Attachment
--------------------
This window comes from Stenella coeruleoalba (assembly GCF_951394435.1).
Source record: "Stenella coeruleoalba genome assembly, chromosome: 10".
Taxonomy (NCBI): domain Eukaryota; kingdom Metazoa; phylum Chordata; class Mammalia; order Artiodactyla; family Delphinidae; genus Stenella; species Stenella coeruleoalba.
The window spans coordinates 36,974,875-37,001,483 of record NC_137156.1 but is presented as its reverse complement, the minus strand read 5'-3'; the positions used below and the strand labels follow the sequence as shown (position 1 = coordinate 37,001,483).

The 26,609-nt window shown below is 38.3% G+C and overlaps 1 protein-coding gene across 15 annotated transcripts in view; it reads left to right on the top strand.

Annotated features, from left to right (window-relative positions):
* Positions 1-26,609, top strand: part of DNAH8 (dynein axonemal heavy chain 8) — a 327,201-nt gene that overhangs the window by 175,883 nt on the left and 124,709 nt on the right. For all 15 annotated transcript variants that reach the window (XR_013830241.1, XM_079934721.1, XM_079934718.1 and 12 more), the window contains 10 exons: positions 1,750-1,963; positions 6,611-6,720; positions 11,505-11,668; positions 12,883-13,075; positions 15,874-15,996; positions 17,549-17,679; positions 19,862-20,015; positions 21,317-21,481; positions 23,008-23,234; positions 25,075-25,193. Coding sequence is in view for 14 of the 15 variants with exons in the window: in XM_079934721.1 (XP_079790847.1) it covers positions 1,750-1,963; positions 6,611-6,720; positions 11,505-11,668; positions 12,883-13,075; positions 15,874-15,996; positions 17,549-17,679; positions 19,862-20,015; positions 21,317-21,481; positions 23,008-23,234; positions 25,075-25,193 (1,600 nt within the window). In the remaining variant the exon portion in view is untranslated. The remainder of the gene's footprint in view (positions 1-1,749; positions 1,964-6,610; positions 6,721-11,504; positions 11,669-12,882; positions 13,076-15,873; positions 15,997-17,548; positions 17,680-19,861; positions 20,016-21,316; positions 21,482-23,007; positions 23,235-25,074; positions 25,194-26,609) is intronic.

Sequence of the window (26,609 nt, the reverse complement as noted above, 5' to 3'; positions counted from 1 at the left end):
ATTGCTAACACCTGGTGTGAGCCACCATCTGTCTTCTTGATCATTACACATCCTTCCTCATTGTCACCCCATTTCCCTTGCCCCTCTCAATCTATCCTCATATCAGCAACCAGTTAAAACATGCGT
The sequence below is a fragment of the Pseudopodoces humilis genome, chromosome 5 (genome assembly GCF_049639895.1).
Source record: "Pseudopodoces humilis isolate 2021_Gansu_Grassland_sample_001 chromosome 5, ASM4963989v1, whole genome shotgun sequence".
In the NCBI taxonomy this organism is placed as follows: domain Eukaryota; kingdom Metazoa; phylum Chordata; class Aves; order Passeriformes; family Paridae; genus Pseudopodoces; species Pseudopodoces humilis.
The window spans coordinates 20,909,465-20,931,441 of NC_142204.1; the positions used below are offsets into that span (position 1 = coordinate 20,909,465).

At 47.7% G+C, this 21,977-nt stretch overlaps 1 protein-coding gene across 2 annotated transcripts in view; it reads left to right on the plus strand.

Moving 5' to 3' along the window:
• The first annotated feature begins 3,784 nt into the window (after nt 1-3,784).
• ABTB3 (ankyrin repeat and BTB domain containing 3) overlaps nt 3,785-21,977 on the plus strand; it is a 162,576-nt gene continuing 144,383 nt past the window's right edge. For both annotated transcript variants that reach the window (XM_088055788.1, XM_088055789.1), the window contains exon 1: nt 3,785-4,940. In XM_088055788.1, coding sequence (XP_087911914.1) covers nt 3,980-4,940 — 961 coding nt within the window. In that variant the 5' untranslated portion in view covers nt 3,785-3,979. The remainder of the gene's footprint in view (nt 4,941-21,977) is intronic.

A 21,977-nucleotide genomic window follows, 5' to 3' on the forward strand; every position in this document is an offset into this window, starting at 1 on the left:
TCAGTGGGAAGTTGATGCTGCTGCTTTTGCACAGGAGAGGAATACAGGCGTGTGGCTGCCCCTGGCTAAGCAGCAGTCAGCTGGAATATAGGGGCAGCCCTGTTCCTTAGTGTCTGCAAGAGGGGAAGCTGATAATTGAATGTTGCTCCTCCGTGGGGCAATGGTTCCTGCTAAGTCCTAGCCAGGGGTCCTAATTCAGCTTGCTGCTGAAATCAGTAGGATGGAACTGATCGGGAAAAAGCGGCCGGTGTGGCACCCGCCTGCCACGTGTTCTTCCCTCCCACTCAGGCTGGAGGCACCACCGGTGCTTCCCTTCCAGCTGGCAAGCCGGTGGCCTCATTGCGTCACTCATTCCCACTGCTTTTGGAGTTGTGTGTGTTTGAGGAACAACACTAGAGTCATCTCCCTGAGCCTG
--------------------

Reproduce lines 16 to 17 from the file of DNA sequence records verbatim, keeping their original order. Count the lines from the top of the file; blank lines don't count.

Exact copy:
• The first annotated feature begins 3,784 nt into the window (after nt 1-3,784).
• ABTB3 (ankyrin repeat and BTB domain containing 3) overlaps nt 3,785-21,977 on the plus strand; it is a 162,576-nt gene continuing 144,383 nt past the window's right edge. For both annotated transcript variants that reach the window (XM_088055788.1, XM_088055789.1), the window contains exon 1: nt 3,785-4,940. In XM_088055788.1, coding sequence (XP_087911914.1) covers nt 3,980-4,940 — 961 coding nt within the window. In that variant the 5' untranslated portion in view covers nt 3,785-3,979. The remainder of the gene's footprint in view (nt 4,941-21,977) is intronic.